Leafs NCAA prospects update

By Jason Menard

The Toronto Maple Leafs currently have five prospects playing in the U.S. collegiate ranks. And while none of the five have can’t-miss type futures with the Leafs, the organization is hoping that mining the later rounds may result in one or more of this quintet making an impact with the club in the same manner as Robbie Earl, who was taken in the sixth round in 2004 and is now doing well in the AHL.

Alex Berry, F, (5th round, 2005)

The University of Massachusetts Minutemen had high hopes for Berry‘s contributions, but he only appeared in two dozen games last season for the club as a rookie due to a knee injury. Even when he suited up, his performance wasn’t what was expected as he ended the season with only one goal and one assist to his name.

This year things haven’t gone much better, as Berry has suited up for just over half of the club’s contests in his sophomore season – and one culprit was again a knee injury.  Another was a six-game suspension for violating team rules, and some additional time as a scratch. Again, as a result of not being able to find a rhythm with his teammates, Berry‘s offensive production has been less than stellar. In the dozen games he’s suited up for, he’s accounted for only four points – two goals and two assists.

But while offense may be eluding the 6’2 forward, he’s shown an admirable commitment to improving his defensive game. He’s compiled a +5 rating to date and is amongst the team leaders in that category.

Once a promising offensive prospect, Berry needs to use the rest of this season – and most likely a minimum of one more collegiate year – to exorcise his injury demons and put rising doubts about his ability to remain healthy to rest.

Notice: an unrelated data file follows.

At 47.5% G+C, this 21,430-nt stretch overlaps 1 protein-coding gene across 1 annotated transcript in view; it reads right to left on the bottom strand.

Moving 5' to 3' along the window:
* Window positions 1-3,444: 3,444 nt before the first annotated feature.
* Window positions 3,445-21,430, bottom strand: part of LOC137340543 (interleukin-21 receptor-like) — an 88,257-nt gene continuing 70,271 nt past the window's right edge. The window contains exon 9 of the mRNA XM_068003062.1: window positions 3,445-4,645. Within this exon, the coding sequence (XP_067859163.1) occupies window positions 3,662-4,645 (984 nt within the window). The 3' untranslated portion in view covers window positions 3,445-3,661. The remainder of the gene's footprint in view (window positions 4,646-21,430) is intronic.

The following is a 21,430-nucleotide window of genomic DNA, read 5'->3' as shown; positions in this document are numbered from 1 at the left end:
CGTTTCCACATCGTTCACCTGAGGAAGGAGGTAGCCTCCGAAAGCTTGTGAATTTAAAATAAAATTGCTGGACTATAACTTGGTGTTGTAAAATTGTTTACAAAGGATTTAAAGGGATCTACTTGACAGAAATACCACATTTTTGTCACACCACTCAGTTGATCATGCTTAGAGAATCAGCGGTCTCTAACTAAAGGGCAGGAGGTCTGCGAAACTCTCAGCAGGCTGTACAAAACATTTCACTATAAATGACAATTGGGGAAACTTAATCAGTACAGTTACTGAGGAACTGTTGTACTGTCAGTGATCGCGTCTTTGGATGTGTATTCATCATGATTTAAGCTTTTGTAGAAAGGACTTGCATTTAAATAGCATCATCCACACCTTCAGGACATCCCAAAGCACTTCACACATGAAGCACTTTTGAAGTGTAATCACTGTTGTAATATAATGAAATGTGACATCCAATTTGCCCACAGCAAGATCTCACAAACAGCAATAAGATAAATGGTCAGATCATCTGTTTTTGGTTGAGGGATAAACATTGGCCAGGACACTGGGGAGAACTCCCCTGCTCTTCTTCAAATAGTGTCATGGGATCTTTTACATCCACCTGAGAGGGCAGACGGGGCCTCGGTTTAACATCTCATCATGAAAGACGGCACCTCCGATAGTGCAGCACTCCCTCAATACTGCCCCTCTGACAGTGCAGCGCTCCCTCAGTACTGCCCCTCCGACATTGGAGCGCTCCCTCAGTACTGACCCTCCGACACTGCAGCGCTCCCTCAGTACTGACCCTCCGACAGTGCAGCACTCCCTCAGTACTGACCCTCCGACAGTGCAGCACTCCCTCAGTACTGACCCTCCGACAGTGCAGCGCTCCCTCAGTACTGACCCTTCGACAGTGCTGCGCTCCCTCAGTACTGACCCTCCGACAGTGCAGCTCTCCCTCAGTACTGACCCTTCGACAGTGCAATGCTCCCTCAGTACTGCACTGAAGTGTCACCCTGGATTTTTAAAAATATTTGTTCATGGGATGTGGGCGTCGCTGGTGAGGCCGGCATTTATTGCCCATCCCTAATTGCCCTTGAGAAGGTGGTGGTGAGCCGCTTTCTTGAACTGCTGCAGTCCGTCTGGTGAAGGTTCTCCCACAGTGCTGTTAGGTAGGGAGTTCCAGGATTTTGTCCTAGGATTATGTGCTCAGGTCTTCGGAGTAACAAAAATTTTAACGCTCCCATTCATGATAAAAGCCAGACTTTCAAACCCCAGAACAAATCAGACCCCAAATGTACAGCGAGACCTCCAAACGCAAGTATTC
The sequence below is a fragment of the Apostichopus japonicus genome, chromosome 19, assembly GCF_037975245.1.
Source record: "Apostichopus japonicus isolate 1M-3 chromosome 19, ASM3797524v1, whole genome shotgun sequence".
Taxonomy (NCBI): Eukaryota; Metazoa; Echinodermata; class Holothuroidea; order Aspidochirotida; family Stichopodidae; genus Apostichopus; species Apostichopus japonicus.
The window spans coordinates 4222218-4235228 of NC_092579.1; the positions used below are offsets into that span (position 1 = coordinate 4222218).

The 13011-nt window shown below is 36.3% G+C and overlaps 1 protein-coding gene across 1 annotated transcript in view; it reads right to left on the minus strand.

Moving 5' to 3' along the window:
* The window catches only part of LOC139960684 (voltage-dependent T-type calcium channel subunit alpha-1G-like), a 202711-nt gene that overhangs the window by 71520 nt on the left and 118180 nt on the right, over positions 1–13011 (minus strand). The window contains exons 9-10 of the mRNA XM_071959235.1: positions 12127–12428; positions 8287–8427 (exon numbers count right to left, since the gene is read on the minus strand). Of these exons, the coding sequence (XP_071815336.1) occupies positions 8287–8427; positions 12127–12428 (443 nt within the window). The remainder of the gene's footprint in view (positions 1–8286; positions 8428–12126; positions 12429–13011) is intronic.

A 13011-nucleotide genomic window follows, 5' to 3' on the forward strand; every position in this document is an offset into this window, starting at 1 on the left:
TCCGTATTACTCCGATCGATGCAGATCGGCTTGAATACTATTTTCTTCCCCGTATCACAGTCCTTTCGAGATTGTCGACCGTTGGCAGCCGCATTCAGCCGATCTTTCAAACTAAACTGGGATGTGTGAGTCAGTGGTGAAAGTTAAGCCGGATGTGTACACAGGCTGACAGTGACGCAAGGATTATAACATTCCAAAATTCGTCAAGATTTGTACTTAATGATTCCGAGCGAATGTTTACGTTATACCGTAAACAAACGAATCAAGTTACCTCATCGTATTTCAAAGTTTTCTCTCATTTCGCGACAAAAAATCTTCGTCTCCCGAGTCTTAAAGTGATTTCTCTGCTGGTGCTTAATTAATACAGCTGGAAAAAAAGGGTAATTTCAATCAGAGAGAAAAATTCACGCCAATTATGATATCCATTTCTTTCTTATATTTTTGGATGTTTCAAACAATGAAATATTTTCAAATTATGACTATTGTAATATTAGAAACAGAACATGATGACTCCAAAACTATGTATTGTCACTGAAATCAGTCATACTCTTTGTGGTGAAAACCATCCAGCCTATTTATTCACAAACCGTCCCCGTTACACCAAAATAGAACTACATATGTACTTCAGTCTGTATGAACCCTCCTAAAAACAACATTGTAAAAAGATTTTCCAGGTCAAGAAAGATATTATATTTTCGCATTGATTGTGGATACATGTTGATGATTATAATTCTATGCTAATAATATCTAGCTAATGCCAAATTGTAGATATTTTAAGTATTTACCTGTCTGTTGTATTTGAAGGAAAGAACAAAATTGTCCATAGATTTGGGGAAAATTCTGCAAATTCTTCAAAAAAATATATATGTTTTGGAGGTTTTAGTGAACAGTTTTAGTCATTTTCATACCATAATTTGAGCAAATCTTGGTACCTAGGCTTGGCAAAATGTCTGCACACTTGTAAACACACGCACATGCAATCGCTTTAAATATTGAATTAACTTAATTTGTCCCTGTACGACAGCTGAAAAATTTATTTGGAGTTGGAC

Pierce Norton, F, (9th round, 2004)

On a Providence squad loaded with NHL draft picks (including Philadelphia‘s Jon Rheault and Edmonton‘s Colin McDonald) this late-round pick has held his own at both ends of the rink.

In 20 games so far, the sophomore forward has scored four goals – two of which came on the power play — and added four assists, which is good for fourth on the team. In addition to leading on the scoresheet, Norton’s also shown he’s been willing to lead in the physical department, leading the Friars with 44 penalty minutes. Norton’s game has grown exponentially following an average rookie season that saw him post extremely modest numbers – three points in 35 games, with only 22 penalty minutes.

The 6’2 Boston native has learned to use his body to his advantage and has worked diligently to bring a measure of physicality to the Friars lineup. And while the team’s namesakes would certainly not approve of the robust style of play, his teammates and their fans certainly do.

As a ninth-round pick, Norton’s a low-risk prospect. However, he’s made the most of his skills and worked on developing the style of game that gives him the best chance of making the jump to the professional ranks – hard-nosed, rugged play with an opportunistic goal-scoring touch.


Chad Rau, F, (7th round, 2005)

Rau probably has the greatest upside of any of the Leafs’ collegiate players, which is faint praise indeed as he is considered a long shot to progress to the NHL level. However, he took the collegiate world by storm last season, playing a prominent role on the Colorado College squad with 13 goals and 30 points in 42 games – good enough to earn the club’s rookie-of-the-year award.